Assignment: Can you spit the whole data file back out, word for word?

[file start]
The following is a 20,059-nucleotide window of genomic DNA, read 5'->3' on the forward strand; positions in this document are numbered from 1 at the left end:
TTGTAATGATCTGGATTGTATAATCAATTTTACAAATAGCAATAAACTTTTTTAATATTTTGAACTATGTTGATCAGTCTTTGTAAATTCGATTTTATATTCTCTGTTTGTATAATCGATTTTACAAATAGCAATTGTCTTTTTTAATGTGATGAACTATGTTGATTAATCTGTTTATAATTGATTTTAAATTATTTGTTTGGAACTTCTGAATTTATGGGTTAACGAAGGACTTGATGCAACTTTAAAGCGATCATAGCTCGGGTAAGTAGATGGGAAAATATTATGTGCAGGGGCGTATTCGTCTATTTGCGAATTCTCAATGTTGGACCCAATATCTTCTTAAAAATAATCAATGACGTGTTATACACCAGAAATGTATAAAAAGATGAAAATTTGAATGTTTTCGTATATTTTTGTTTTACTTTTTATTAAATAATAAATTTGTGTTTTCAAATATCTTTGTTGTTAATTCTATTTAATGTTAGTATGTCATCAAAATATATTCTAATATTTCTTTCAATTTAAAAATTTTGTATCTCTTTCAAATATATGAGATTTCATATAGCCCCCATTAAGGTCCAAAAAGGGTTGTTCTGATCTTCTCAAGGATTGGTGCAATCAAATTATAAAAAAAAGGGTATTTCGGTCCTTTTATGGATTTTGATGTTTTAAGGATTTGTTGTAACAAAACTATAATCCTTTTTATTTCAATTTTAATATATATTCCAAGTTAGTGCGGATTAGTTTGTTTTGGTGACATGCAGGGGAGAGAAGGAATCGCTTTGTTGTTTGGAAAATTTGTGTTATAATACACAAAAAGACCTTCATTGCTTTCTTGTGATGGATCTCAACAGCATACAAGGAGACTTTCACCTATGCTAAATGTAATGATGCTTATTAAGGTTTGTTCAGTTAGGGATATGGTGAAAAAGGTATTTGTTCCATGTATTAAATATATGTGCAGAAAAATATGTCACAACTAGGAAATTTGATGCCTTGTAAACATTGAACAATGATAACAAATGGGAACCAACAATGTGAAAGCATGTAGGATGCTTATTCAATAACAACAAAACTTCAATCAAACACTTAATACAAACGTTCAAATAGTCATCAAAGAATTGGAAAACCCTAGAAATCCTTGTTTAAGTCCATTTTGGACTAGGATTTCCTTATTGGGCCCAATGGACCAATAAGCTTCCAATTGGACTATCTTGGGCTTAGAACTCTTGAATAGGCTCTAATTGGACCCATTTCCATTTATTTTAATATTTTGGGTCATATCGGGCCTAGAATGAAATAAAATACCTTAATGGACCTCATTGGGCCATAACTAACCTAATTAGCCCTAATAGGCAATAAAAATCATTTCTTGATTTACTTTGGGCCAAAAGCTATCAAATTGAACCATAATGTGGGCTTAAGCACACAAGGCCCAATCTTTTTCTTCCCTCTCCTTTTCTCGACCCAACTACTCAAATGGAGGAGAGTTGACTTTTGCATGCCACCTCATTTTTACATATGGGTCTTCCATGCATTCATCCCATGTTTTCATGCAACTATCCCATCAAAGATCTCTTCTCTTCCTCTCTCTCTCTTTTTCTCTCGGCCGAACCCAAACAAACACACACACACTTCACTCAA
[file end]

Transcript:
The following is a 20,059-nucleotide window of genomic DNA, read 5'->3' on the forward strand; positions in this document are numbered from 1 at the left end:
TTGTAATGATCTGGATTGTATAATCAATTTTACAAATAGCAATAAACTTTTTTAATATTTTGAACTATGTTGATCAGTCTTTGTAAATTCGATTTTATATTCTCTGTTTGTATAATCGATTTTACAAATAGCAATTGTCTTTTTTAATGTGATGAACTATGTTGATTAATCTGTTTATAATTGATTTTAAATTATTTGTTTGGAACTTCTGAATTTATGGGTTAACGAAGGACTTGATGCAACTTTAAAGCGATCATAGCTCGGGTAAGTAGATGGGAAAATATTATGTGCAGGGGCGTATTCGTCTATTTGCGAATTCTCAATGTTGGACCCAATATCTTCTTAAAAATAATCAATGACGTGTTATACACCAGAAATGTATAAAAAGATGAAAATTTGAATGTTTTCGTATATTTTTGTTTTACTTTTTATTAAATAATAAATTTGTGTTTTCAAATATCTTTGTTGTTAATTCTATTTAATGTTAGTATGTCATCAAAATATATTCTAATATTTCTTTCAATTTAAAAATTTTGTATCTCTTTCAAATATATGAGATTTCATATAGCCCCCATTAAGGTCCAAAAAGGGTTGTTCTGATCTTCTCAAGGATTGGTGCAATCAAATTATAAAAAAAAGGGTATTTCGGTCCTTTTATGGATTTTGATGTTTTAAGGATTTGTTGTAACAAAACTATAATCCTTTTTATTTCAATTTTAATATATATTCCAAGTTAGTGCGGATTAGTTTGTTTTGGTGACATGCAGGGGAGAGAAGGAATCGCTTTGTTGTTTGGAAAATTTGTGTTATAATACACAAAAAGACCTTCATTGCTTTCTTGTGATGGATCTCAACAGCATACAAGGAGACTTTCACCTATGCTAAATGTAATGATGCTTATTAAGGTTTGTTCAGTTAGGGATATGGTGAAAAAGGTATTTGTTCCATGTATTAAATATATGTGCAGAAAAATATGTCACAACTAGGAAATTTGATGCCTTGTAAACATTGAACAATGATAACAAATGGGAACCAACAATGTGAAAGCATGTAGGATGCTTATTCAATAACAACAAAACTTCAATCAAACACTTAATACAAACGTTCAAATAGTCATCAAAGAATTGGAAAACCCTAGAAATCCTTGTTTAAGTCCATTTTGGACTAGGATTTCCTTATTGGGCCCAATGGACCAATAAGCTTCCAATTGGACTATCTTGGGCTTAGAACTCTTGAATAGGCTCTAATTGGACCCATTTCCATTTATTTTAATATTTTGGGTCATATCGGGCCTAGAATGAAATAAAATACCTTAATGGACCTCATTGGGCCATAACTAACCTAATTAGCCCTAATAGGCAATAAAAATCATTTCTTGATTTACTTTGGGCCAAAAGCTATCAAATTGAACCATAATGTGGGCTTAAGCACACAAGGCCCAATCTTTTTCTTCCCTCTCCTTTTCTCGACCCAACTACTCAAATGGAGGAGAGTTGACTTTTGCATGCCACCTCATTTTTACATATGGGTCTTCCATGCATTCATCCCATGTTTTCATGCAACTATCCCATCAAAGATCTCTTCTCTTCCTCTCTCTCTCTTTTTCTCTCGGCCGAACCCAAACAAACACACACACACTTCACTCAA